Forget the Final Four, Purdue Struggles with the Fatal Four

Scott HenryFeatured ColumnistJanuary 13, 2010

WEST LAFAYETTE, IN - JANUARY 12:  Evan Turner #21 of the Ohio State Buckeyes shoots the ball during the Big Ten game against the Purdue Boilermakers at Mackey Arena on January 12, 2010 in West Lafayette, Indiana. Ohio state won 70-66.  (Photo by Andy Lyons/Getty Images)
Andy Lyons/Getty Images

After Purdue's furious 13-0 start, including a surprisingly difficult win over projected Big Ten cellar-dweller Iowa, there weren't too many concerns being bandied about Boiler Nation regarding Purdue's chances of a Big Ten regular-season or tournament title.

There certainly are a few now.  The prospective Final Four participants are quickly being exposed by a Fatal Four-pack of on-court issues.


1. On Guard?

In successive losses to Wisconsin and Ohio State, Purdue's vaunted defense has struggled to prevent opposing guards from imposing their will.

Wisconsin's trio of Jason Bohannon, Trevon Hughes, and Jordan Taylor were able to combine for 57 points on 16-of-24 shooting.  Three nights later, Ohio State's Evan Turner and William Buford were allowed to score 51 points, shooting 18-of-31 from the floor.

In both games the Boilers' aggressiveness had to be tempered down due to foul trouble.  Against Wisconsin, Keaton Grant, E'Twaun Moore, and Kelsey Barlow all ended the game with four fouls.  On Tuesday night at Mackey Arena, defensive stopper Chris Kramer was limited to only 15 minutes, committing four fouls in that time.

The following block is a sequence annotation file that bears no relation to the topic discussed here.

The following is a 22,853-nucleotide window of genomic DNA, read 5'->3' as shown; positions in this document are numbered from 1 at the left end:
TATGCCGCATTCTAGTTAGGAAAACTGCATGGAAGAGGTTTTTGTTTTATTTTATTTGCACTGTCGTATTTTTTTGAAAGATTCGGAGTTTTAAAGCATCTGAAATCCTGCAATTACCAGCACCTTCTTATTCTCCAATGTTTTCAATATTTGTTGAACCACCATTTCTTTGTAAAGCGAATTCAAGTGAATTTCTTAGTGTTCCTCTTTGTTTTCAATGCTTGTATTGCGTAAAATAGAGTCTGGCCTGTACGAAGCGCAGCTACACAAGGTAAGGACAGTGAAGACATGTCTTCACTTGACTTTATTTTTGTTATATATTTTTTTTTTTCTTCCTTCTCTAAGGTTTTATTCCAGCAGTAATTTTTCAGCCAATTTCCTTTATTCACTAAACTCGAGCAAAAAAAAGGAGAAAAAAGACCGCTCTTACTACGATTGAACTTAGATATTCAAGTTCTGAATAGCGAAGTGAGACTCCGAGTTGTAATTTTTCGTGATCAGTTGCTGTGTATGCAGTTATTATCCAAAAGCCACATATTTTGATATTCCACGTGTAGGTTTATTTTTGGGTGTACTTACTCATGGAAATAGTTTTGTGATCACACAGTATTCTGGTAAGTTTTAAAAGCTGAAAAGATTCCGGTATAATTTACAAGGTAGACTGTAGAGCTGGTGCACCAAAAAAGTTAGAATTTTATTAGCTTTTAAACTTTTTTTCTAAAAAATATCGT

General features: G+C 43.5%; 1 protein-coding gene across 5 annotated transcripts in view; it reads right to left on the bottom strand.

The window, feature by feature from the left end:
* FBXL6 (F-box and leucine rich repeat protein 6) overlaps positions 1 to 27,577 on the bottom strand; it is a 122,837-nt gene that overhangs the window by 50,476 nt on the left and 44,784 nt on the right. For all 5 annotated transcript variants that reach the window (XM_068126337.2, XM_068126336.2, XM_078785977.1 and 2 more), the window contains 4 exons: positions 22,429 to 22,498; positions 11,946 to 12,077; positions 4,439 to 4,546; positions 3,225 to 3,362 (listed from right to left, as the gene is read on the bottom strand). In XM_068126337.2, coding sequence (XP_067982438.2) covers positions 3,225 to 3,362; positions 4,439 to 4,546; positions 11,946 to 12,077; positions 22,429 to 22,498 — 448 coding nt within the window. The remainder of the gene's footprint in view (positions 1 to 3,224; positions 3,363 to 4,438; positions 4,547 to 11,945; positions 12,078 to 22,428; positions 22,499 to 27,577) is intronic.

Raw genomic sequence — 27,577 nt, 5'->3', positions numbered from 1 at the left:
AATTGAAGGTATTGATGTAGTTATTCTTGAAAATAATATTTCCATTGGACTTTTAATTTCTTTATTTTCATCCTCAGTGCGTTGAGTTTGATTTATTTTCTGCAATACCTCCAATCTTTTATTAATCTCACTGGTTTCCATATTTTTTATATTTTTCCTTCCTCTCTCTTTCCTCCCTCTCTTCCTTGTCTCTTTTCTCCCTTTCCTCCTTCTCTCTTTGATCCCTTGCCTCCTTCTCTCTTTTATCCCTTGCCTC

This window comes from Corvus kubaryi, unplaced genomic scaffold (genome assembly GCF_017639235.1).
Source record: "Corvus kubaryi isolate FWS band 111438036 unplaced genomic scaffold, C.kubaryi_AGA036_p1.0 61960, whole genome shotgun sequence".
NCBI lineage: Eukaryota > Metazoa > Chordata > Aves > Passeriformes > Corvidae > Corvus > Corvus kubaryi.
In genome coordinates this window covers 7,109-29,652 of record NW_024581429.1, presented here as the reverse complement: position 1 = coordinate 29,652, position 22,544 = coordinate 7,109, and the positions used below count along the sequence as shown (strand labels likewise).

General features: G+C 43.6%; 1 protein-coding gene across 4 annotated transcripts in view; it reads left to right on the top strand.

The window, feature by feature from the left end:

Whether Kramer was on the floor or not, Evan Turner simply took over the Ohio State game, reminding all Big Ten observers that despite missing six games with a fracture in his back, he may still be a favorite for National Player of the Year, let alone Big Ten MVP.


2. Losing the Handle

Questions over whether Purdue would miss the quickness and ballhandling skills of Lewis Jackson were beginning to dissipate as the Boilers made their undefeated run.  When the Boilers tormented Minnesota's backcourt trio of Al Nolen, Lawrence Westbrook, and Blake Hoffarber to the tune of seven turnovers, seven fouls, and 5-of-23 shooting, it seemed like the trio of Kramer, Grant, and Barlow were validated as a point guard committee.